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Blu-ray review: The Conversation

The Conversation blu-ray


Harry Caul, a steely cold name for a nearly impenetrable man. Harry, played by Gene Hackman, is one of the best surveillance experts in the field. Francis Ford Coppola’s “The Conversation” was filmed in between the first and second installments of “The Godfather”. The film borrowed themes from Michelangelo Atoinoni’s “Blow Up” and in turn inspired Brian DePalma’s (much lesser) “Blow Out”. “The Conversation” stands as one of the best films of the New Hollywood movement.

Francis Ford Coppola's classic "The Conversation is now available on blu-ray.

Harry is a master of audio surveillance. He wraps himself in his work not letting anyone close. His goal is a “nice fat recording” and he tries to do his job without attachment to what is being recorded. His latest assignment is to record a conversation in a busy San Francisco public square without missing any dialogue. Harry finds himself slowly being drawn in to the couple he’s recording and wondering if his recording might result in their death. The danger brings back memories of an old assignment gone wrong where people died because of his work. Vowing not to let it happen again, Harry becomes more and more invested in the recording. He performs his own investigative work using his surveillance skills to get down to the bottom of the mystery. However, things may not be what they seem.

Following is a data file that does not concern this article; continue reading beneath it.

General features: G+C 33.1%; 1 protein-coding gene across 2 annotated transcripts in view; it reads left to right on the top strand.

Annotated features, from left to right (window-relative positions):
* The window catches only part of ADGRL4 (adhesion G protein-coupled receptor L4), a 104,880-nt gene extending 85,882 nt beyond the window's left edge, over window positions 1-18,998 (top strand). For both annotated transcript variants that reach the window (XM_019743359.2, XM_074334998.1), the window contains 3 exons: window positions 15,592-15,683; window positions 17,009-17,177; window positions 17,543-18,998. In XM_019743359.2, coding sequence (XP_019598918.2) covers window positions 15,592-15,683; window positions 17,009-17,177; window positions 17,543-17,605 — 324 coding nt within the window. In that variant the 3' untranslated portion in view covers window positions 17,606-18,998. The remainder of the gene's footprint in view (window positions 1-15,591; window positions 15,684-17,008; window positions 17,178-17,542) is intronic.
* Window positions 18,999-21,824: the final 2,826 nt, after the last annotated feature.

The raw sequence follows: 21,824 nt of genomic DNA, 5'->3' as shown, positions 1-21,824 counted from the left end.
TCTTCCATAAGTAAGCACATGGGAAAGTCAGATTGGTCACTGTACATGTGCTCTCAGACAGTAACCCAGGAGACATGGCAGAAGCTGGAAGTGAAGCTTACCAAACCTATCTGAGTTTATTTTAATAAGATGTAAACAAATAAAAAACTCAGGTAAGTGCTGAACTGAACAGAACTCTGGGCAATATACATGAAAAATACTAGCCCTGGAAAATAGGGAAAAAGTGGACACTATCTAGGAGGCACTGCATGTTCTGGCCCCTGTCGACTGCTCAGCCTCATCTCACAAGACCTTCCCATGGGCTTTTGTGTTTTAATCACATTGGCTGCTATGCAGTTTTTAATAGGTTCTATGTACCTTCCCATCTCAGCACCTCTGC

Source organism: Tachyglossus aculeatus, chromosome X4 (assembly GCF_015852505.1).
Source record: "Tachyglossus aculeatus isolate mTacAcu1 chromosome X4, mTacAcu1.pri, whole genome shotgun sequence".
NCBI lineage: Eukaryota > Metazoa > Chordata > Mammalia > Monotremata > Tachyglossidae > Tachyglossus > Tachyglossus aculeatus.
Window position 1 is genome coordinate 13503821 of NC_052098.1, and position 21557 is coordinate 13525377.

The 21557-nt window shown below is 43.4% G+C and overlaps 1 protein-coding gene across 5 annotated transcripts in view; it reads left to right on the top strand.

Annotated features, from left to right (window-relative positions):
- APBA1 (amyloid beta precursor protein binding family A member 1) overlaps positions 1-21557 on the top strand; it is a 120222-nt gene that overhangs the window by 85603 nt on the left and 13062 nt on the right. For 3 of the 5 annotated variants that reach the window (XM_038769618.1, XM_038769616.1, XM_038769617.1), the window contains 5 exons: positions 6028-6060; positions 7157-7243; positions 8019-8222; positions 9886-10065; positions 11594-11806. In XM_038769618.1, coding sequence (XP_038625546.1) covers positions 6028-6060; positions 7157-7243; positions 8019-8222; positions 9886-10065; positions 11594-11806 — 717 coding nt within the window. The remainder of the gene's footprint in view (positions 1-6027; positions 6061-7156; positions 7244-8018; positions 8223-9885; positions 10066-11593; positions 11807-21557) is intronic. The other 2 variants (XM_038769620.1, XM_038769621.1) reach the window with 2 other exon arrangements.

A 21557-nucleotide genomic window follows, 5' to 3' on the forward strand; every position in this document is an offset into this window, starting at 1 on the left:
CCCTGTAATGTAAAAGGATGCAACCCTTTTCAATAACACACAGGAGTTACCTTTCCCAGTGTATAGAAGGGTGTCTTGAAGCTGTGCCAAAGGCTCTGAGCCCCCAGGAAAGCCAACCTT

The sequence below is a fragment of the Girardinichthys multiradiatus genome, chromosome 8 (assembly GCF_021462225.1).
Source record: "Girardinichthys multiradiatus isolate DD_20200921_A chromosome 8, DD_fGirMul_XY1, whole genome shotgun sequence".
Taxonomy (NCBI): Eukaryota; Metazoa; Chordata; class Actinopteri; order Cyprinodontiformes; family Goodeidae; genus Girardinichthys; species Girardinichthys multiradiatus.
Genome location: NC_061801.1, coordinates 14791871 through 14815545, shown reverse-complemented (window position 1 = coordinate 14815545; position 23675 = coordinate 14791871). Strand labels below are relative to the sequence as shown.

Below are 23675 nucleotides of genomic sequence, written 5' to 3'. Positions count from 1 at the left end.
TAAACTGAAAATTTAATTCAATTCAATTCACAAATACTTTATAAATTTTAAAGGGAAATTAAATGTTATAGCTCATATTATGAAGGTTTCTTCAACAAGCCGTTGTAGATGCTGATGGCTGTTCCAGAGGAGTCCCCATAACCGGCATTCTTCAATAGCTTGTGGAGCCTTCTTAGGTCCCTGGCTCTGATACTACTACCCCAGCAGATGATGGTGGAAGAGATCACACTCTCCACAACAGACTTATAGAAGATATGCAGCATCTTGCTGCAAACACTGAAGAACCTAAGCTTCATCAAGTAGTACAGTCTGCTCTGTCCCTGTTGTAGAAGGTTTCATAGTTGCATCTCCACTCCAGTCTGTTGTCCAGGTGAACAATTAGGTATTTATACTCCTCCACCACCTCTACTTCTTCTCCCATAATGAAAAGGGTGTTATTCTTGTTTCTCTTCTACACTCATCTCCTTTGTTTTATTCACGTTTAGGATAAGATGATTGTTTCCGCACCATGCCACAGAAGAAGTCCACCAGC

“The Conversation” is a fascinating mystery with plenty to say about privacy. “The Conversation” stands with the best during a creative time in American cinema. It’s not only a high watermark for films of the 70’s but remains a high point in a master filmmaker’s career in a decade which saw Coppola release both “Godfather” films and “Apocalypse Now”. “The Conversation” is also notable for early roles for Cindy Williams, Harrison Ford, John Cazale, and Teri Garr.

Bottom Line: “The Conversation” is a little known and underseen classic that deserves to be seen by casual filmgoers and film buffs alike.

Blu-ray special features include: Theatrical Trailer, vintage featurette, two full length commentaries (one by Coppola and the other by film editor Walter Murch), screen tests of Cindy Williams and Harrison Ford, and more.

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